On Thursday, the Ohio Senate unanimously passed a bill that would effectively end child marriage in the state of Ohio. House Bill 511 (HB 511), introduced on February 14th, 2018, would establish eighteen as the minimum age to get married, regardless of gender, with few exceptions.
As the law currently stand, under Ohio Revised Code 3101.01, the minimum age of marriage is eighteen for men and sixteen for women. However, if certain conditions are met, marriage can be legal at almost any age, should the parent and judge consent. In addition, Ohio is one of only seven states that permits the minimum age to be lowered when a woman is pregnant. The other six are Arkansas, Indiana, Maryland, New Mexico, North Carolina, and Oklahoma.
In early September 2017, the Dayton Daily News published their findings of an investigation into the practice of child marriage in the state of Ohio. The report revealed a shocking litany of statistics, most notably that:
4,443 girls age 17 or younger were married in Ohio between 2000 and 2015, including 59 who were 15 or younger.
Ohio saw statewide, bipartisan, outrage over the practice and two bills were introduced addressing the issue, one in the Senate and one in the House. Though both bills raise the minimum marriage age to eighteen, Senate Bill 198 (SB 198) permits no exceptions, while HB 511 allows one key exception.
HB 511, currently being considered by Governor John Kasich, will permit 17-year-olds to legally marry after a fourteen day waiting period if a judge consents to the marriage and their partner is within four years of age.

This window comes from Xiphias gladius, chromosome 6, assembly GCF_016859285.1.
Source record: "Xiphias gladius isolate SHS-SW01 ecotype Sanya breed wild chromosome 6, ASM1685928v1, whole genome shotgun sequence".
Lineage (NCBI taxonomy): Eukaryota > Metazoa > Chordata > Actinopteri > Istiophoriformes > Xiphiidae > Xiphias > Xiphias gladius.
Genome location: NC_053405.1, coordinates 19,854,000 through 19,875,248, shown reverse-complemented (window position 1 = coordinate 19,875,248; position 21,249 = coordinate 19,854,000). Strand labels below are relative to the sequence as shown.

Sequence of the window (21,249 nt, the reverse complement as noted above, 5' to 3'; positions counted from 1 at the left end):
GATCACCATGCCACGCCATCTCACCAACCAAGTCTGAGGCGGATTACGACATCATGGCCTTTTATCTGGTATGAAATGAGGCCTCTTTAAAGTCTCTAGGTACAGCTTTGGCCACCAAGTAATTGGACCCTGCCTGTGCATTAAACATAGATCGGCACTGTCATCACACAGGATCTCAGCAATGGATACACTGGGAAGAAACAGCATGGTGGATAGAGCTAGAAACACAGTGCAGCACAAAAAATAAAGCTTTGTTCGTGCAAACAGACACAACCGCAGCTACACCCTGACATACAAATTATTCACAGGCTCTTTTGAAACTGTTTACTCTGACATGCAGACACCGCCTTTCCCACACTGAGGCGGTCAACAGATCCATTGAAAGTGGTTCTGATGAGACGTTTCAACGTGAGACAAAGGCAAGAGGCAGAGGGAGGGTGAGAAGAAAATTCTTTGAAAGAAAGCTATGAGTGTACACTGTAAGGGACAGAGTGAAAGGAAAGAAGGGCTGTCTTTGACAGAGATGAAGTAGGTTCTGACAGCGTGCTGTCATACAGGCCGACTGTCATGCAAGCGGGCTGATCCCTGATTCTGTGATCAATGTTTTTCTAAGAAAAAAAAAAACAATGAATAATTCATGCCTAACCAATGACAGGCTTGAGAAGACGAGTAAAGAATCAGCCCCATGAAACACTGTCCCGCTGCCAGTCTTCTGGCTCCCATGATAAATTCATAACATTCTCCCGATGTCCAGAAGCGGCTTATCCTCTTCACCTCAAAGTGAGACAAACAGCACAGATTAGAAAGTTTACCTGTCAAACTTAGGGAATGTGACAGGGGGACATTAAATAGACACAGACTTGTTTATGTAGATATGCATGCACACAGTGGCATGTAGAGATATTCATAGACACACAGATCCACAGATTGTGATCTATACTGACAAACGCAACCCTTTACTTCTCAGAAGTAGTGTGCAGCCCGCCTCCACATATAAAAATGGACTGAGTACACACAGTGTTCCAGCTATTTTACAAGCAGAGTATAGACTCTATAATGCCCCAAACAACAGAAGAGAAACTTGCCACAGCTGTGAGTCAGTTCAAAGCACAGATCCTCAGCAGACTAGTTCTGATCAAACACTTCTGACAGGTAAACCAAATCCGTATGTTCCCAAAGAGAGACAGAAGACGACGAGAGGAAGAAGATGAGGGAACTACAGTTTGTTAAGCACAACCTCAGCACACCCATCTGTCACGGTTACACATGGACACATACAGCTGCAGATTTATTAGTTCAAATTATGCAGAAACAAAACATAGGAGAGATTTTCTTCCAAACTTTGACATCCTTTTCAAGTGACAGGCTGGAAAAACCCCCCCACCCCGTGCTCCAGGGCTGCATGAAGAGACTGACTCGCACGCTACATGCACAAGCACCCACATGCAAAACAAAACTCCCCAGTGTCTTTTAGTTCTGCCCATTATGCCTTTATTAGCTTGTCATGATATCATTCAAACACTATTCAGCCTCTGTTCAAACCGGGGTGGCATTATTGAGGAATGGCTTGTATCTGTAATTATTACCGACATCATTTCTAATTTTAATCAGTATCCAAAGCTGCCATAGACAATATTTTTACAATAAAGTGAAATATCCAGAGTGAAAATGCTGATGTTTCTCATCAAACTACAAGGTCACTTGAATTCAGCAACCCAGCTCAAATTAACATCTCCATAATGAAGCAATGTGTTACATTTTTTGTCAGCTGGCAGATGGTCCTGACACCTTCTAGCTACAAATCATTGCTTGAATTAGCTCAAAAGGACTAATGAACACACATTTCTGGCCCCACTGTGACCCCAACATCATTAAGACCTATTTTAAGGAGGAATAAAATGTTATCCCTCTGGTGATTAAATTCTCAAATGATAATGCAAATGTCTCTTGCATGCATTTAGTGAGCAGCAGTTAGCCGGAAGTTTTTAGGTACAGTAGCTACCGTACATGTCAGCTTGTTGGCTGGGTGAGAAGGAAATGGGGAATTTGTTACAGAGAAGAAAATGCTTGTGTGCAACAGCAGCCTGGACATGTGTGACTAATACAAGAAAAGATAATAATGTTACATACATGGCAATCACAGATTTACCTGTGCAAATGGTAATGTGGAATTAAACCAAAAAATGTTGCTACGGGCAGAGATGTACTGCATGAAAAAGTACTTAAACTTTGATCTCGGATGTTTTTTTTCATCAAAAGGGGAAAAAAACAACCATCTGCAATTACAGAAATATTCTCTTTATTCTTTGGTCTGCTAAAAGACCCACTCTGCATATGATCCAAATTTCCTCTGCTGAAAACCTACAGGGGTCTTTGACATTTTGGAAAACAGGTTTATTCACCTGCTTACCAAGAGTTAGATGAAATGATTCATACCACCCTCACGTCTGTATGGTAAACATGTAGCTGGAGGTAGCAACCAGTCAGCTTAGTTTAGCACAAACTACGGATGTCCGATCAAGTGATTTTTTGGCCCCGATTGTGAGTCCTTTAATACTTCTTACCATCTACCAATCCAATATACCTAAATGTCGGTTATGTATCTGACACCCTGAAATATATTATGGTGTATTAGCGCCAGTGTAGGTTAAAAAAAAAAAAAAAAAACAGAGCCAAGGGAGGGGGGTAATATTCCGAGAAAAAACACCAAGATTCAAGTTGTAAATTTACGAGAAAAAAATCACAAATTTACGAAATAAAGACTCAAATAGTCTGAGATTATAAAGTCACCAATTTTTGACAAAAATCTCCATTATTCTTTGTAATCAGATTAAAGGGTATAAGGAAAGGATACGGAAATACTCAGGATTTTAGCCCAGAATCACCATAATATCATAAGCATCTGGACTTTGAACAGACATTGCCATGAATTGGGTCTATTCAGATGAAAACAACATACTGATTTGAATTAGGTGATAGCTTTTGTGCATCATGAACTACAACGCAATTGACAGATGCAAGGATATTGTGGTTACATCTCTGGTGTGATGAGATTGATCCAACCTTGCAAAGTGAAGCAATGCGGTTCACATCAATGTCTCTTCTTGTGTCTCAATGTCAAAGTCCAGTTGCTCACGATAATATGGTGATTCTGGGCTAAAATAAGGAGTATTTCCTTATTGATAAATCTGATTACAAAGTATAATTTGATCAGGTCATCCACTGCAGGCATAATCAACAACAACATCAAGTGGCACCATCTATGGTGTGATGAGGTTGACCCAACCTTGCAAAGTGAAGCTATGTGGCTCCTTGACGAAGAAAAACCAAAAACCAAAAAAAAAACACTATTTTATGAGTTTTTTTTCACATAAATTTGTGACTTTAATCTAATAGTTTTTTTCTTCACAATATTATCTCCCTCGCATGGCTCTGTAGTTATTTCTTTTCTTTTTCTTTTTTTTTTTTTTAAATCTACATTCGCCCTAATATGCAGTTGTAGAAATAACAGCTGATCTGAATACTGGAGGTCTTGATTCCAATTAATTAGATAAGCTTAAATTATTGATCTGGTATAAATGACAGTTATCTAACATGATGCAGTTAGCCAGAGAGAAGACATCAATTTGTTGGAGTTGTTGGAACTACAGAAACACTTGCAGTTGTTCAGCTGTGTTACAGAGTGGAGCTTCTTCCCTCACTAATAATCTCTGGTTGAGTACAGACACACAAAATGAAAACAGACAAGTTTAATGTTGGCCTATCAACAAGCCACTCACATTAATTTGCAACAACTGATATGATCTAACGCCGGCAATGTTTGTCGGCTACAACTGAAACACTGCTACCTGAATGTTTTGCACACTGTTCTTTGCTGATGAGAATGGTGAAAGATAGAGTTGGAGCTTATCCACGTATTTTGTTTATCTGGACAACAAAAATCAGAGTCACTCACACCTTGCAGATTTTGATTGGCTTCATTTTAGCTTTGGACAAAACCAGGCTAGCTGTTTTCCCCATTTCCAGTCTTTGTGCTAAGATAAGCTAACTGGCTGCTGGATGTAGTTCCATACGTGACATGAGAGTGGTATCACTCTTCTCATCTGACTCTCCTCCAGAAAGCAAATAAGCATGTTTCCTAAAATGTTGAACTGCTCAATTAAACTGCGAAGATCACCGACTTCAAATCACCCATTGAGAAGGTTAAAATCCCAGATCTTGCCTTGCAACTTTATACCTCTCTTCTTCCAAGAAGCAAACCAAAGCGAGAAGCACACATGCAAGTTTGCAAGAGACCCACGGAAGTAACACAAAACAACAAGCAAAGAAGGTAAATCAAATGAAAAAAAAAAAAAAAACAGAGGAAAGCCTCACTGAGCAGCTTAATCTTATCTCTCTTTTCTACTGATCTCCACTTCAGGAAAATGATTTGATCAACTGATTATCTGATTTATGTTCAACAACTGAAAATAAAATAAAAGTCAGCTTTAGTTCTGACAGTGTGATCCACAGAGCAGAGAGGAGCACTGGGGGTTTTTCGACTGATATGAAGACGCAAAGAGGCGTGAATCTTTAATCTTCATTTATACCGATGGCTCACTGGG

While there has been bipartisan support for the bill’s passage, this loophole has led to some criticism.
Unchained At Last, a prominent public organization advocating for the end of all forms of coerced and underage marriage, has publicly called for Governor Kasich to veto the bill. They are concerned that any exception, no matter how seemingly benign, could be used to exploit minors. The organization operates nationwide.
In America, 48 out of 50 states permit citizens over the age of eighteen to marry minors. In 2018, Delaware and New Jersey became the only two states in America to set the legal age of marriage at eighteen with no exceptions. While similar legislation generally garners widespread support and high favorability polling, there is still significant pushback.
In 2017, then-Governor Chris Christie of New Jersey vetoed a similar bill, banning all marriage under the age of eighteen, stating; “An exclusion without exceptions would violate the cultures and traditions of some communities in New Jersey based on religious traditions.”
In 2002, 14-year-old, pregnant, Tessi Wright married 48-year-old Richard E. Siders. in a 2017 interview, she stated that she did not regret the marriage, yet would not want her children to get married under the age of 18 noting:
Yes, some get pregnant before 18 but if the father truly loves her, he will wait the years to marry her.
In 2012, The Boston University Law Review revealed that over eighty percent of mid-adolescent marriages end in divorce. In addition, it was revealed that a majority of women, who are disproportionately affected by the practice, experience depression as a result of the marriage.
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Andrew Shirley is a reporter at Battleground State News and The Ohio Star. Send tips to email@example.com.